Not to mention mMIMO will bring NR2500 coverage to effectively the same or better than L1900 coverage. 

    Isn't that also what HPUE promised for 2.5 GHz?: https://newsroom.sprint.com/breakthrough-hpue-innovation-to-benefit-tdd-lte-networks-worldwide.htm

    With HPUE, our outdoor 2.5 GHz coverage strength becomes nearly identical to our 1.9 GHz coverage. And indoors, where 60 to 70 percent of all wireless traffic is generated, HPUE enables our 2.5 GHz spectrum to achieve 90 percent of the indoor penetration that is currently achieved by our 1.9 GHz spectrum. The result? An even better experience for our customers with increased coverage, more capacity, and faster speeds.

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    Actual performance will be hard to predict until we can actually do our own testing.  Within several years it will also likely be quite different.  I do not believe a single Massive MIMO antenna system will initially be able to cover all b41 spectrum.  Sprint currently has spectrum carve-outs for small cells and Magic Boxes as they currently stand.  Once 5g begins to expand to other areas beyond the ideal sites I would expect simplier less expensive alternatives to current Massive MIMO. 

    The big question will be whether Sprint will be willing to provide 5g sites with proper backhaul, which has always been a presumption as to why 4g b41 has not scaled as expected as carriers have been added. We were getting reports of up to 80Mbps on the first single carrier b41 sites with personal observations approaching 70Mbps on some sites.  All of this was well before 5 carrier, 4x4 MIMO, and 256 QAM were discussed.

    When you start discussing initial speed needs before 5g killer apps are invented the T-Mobile 5G 600MHz approach makes sense.  Who wouldn't want the low band edge performance possibly doubled?  

    Who knows how actual phones will perform with 5g and whether any sacrifices will be made to 4g performance not forgetting 3g either. Will all bands have latent 5g support or will new phones be needed as each band is ultimately converted to 5g?  How will 5g plans be structured?

    Of course when discussing any wireless merger the FCC must come into play.  Besides spectrum, coverage and handset transition requirements (and any MVNO protections), the key factor is the length of time.  This is often far longer than predicted. 

    I feel that positive anticipation is warranted, but results will likely come in lower than hyped given the many factors touched on above. Exciting times for S4gru members to see what actually happens.

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    9 hours ago, RedSpark said:

    Isn't that also what HPUE promised for 2.5 GHz?: https://newsroom.sprint.com/breakthrough-hpue-innovation-to-benefit-tdd-lte-networks-worldwide.htm

    With HPUE, our outdoor 2.5 GHz coverage strength becomes nearly identical to our 1.9 GHz coverage. And indoors, where 60 to 70 percent of all wireless traffic is generated, HPUE enables our 2.5 GHz spectrum to achieve 90 percent of the indoor penetration that is currently achieved by our 1.9 GHz spectrum. The result? An even better experience for our customers with increased coverage, more capacity, and faster speeds.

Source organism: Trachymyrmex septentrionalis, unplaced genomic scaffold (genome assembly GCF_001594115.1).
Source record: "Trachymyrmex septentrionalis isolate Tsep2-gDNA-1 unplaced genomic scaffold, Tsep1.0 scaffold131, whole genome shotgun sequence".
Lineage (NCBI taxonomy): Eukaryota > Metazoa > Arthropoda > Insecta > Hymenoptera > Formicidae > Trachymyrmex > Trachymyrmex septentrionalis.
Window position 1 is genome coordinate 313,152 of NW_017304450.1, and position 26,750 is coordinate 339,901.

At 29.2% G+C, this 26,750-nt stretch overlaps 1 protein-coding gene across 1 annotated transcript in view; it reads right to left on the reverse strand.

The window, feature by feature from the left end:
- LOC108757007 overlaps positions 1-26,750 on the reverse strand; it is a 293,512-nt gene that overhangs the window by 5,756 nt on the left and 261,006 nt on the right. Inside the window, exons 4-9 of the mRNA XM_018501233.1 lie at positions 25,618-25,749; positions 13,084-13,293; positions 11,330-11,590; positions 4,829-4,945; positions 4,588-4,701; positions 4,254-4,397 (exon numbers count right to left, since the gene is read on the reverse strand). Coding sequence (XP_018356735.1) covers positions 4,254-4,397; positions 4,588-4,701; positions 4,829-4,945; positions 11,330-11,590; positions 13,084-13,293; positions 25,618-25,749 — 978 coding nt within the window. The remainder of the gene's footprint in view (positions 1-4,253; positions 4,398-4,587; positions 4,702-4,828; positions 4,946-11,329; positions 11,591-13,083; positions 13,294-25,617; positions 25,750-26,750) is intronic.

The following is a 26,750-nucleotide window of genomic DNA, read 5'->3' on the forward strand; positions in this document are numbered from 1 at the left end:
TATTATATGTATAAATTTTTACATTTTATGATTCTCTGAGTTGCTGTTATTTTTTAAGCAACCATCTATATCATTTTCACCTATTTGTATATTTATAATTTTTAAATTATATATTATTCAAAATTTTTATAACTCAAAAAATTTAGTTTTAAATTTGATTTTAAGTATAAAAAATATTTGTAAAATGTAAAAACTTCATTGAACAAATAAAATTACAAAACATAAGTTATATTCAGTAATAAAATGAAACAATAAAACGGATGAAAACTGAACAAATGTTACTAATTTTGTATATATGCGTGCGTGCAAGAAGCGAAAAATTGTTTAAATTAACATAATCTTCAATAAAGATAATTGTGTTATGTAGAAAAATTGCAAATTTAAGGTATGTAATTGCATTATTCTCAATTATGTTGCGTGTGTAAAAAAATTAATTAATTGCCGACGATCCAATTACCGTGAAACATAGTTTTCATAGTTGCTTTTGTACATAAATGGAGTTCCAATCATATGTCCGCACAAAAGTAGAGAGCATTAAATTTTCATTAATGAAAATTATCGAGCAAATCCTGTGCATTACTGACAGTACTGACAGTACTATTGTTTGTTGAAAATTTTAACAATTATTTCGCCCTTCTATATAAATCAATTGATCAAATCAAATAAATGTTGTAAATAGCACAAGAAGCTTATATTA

Yes, but I think we all knew performance was up to handset manufacturers and wouldn’t ever be as good as advertised.

    We’ve seen real-world tests on mMIMO that bring NR3500 to coverage levels almost identical to that of L1800, which make me very optimistic about NR2500 coverage. 

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    23 minutes ago, RAvirani said:

    Yes, but I think we all knew performance was up to handset manufacturers and wouldn’t ever be as good as advertised.

    We’ve seen real-world tests on mMIMO that bring NR3500 to coverage levels almost identical to that of L1800, which make me very optimistic about NR2500 coverage. 

    The addition of HPUE has definitely improved performance on my iPhone XS over the iPhone 8 I had previously which didn't have it.

    Aside from the user reports here, this is the closest we got to "real world testing" for HPUE, and here's what it showed: https://newsroom.sprint.com/new-hpue-report.htm

    In December, P3 engineers drove 36 miles around the Chicago metro area gathering about 4,000 test samples along a fixed route. They tested two Samsung Note 8 devices running in parallel, one with HPUE active, and one without, to provide a side-by-side comparison.

    P3 found that HPUE increased Sprint’s 2.5 GHz coverage by 24%. And as a result of spending more time on our faster 2.5 GHz spectrum band, average download speed jumped 49%.

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    It would be interesting to study whether this would have an effect on battery life.  If it is a continuous scanning the answer would be no, but if it is done on a timed interval (perhaps ever increasing then random) then the answer may be yes for global consuming more battery than LTE mode. We know it is not purely defined by the border of the United States as I have gotten Sprint signal in Canada and Canadian signal in the U.S.
    I think once a UE has connected to the network, then it only scans the bands/frequencies that the network tells it to. It regularly sends out a LTE signaling message with all the earfcns that are valid (see screenshot for a portion of this).


    So the UE should only scan these until it completely loses service. Only then would it start scanning all bands and technologies (LTE, HSPA, CDMA, GSM, etc).

    So yeah, in a no service scenario, or possibly in a roaming scenario, it might use more battery for scanning when set to Global, but while connected to the network there shouldn't be any difference.f56f0aeb9dd1ac7f9a3b6f2186197a86.jpg

    Sent from my Pixel 2 XL using Tapatalk

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    more 5G details starting to come in:

     

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    Dr. Saw with the shade....

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    18 hours ago, RedSpark said:

    Dr. Saw with the shade....

    Lol I’m here for it

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    Dr. Saw with the shade....



    Shady boots but Saw just needs to make sure that Sprints 5G is that bitch. The network is already not taken serious by its peers.


    Sent from my iPhone using Tapatalk